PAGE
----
About Cheah W.L.

Dr. Cheah W.L. is Assistant Professor at the Faculty of Law of the National University of Singapore (NUS) since 2007 and holds a joint appointment at the NUS University Scholars Program. She has been visiting scholar at the Faculty of Law, Humboldt-Universitat zu Berlin and at iCourts Research Centre, University of Copenhagen. In 2011, she was a Visiting Professional at the International Criminal Court.

She holds academic qualifications from the National University of Singapore (LL.B., LL.M.), Harvard Law School (LL.M.), European University Institute, and Oxford University (D.Phil). She is also qualified lawyer (called to the New York Bar) and holds a diploma in arbitration (Queen Mary University of London).

Her teaching experience includes periods at the Centre for Transnational Legal Studies (London, UK), Oxford University (UK), Université Jean Moulin Lyon 3 (France), and the Royal University of Law and Economics (Cambodia). In 2016 and 2017, she was awarded a USP teaching incentive award and a NUS Law Faculty Teaching Excellence Award.

Prior to entering academia, she served as a Legal Officer at INTERPOL’s Office of Legal Affairs (Lyon, France). She has interned at the Serious Crimes Unit (Timor Leste), Permanent Court of Arbitration, and the Human Rights Commission of Malaysia (SUHAKAM). She has been invited to give talks on the practical impact of her research by the Contact Group on Piracy off the Coast of Somalia and serves as an expert adviser to the Case Matrix Network of the Centre of International Law Research and Policy.

Cheah W.L.’s research focuses on accountability for human rights violations and mass atrocities. What do individuals, groups, and societies mean when they demand accountability for such human rights violations and mass atrocities? How is accountability conceptualised and what forms does such accountability take? Why does accountability matter? Her work has been published in journals such as the European Journal of International Law (forthcoming), Harvard Human Rights Journal, Journal of International Criminal Justice, and International Journal of Law in Context. Currently, she is working on a book project on the Singapore war crimes trials. She has been awarded several research grants, such as the Humboldt University-NUS Research Collaboration Grant and the Singapore Judicial College Research Grant. She is also co-founder (with Ms Ng Pei Yi) of the Singapore War Crimes Trials Web Portal, which is kindly supported by Singapore National Heritage Board and Singapore Academy of Law.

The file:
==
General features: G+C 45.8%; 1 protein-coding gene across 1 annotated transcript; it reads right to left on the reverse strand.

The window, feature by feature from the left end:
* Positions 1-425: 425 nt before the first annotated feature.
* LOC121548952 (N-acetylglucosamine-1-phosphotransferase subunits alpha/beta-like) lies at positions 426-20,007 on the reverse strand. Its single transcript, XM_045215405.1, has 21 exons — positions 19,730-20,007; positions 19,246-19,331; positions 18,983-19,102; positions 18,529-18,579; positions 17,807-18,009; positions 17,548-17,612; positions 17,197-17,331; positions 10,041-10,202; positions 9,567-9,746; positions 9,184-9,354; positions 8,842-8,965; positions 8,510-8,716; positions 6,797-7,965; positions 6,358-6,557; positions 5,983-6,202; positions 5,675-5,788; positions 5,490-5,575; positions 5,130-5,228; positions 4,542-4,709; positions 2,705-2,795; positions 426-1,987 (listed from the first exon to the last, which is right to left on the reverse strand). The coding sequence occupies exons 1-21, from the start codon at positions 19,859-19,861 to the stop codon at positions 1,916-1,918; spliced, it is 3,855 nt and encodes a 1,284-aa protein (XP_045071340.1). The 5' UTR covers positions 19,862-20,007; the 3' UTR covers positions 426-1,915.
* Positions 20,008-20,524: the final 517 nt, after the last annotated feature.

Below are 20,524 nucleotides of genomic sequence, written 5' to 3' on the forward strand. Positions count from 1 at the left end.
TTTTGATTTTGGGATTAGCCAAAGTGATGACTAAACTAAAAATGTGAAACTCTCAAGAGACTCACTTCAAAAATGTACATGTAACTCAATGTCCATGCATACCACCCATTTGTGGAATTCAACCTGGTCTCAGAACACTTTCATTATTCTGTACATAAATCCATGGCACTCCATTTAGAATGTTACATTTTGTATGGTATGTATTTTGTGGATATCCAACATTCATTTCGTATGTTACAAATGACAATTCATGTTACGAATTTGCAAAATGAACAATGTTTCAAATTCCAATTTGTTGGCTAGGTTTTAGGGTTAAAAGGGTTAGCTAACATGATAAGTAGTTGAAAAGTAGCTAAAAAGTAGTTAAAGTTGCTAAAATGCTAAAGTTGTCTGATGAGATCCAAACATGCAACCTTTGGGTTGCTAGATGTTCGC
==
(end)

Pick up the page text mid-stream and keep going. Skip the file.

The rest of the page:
Ongoing research

Her current project examines the challenge of addressing individual accountability through war crimes trials involving multicultural participants, using post-WWII Singapore war crimes trials as a historical case study to illustrate the cross-cultural challenges and contestations that take place in such trials. Her article “Culture and Understanding in in the Singapore War Crimes Trials (1946-1948): Interpreting Arguments of the Defence” in the International Journal of Law in Context explores the varied and contested interpretations given by trial participants to explanations put forward by the defence in the Singapore Trials. She has written a series of articles about these trials and their pursuit of accountability.

Her broader research interests lie in studying how individuals and groups pursue accountability for human rights violations through local and global processes. Her article published by the Harvard Human Rights Journal examines the ‘comfort women’ movement’s creative use of domestic, regional and international forums to seek accountability for international sex crimes committed by the Japanese military. In another article published by the UCLA Journal of International Law and Foreign Affairs, she studies and compares the extent to which  Serious Crimes Panel and the Commission for Reception, Truth and Reconciliation achieved individual accountability for wartime atrocities and other post-conflict objectives.

In another series of articles, she explores how international organizations can be held legally accountable for human rights violations, using INTERPOL as a case study. Her article published by Policing: A Journal of Policy and Practice tracks the organization’s increased legalization while her article published in the International Organizations Law Review assesses the organization’s compliance with the individual’s right to a remedy.

Click here for a complete CV and list of Cheah W.L.’s publications: 170303_cheah_wui_ling_cv_master_full

Cheah W.L.’s publications may also be found at her Academia.edu and SSRN pages.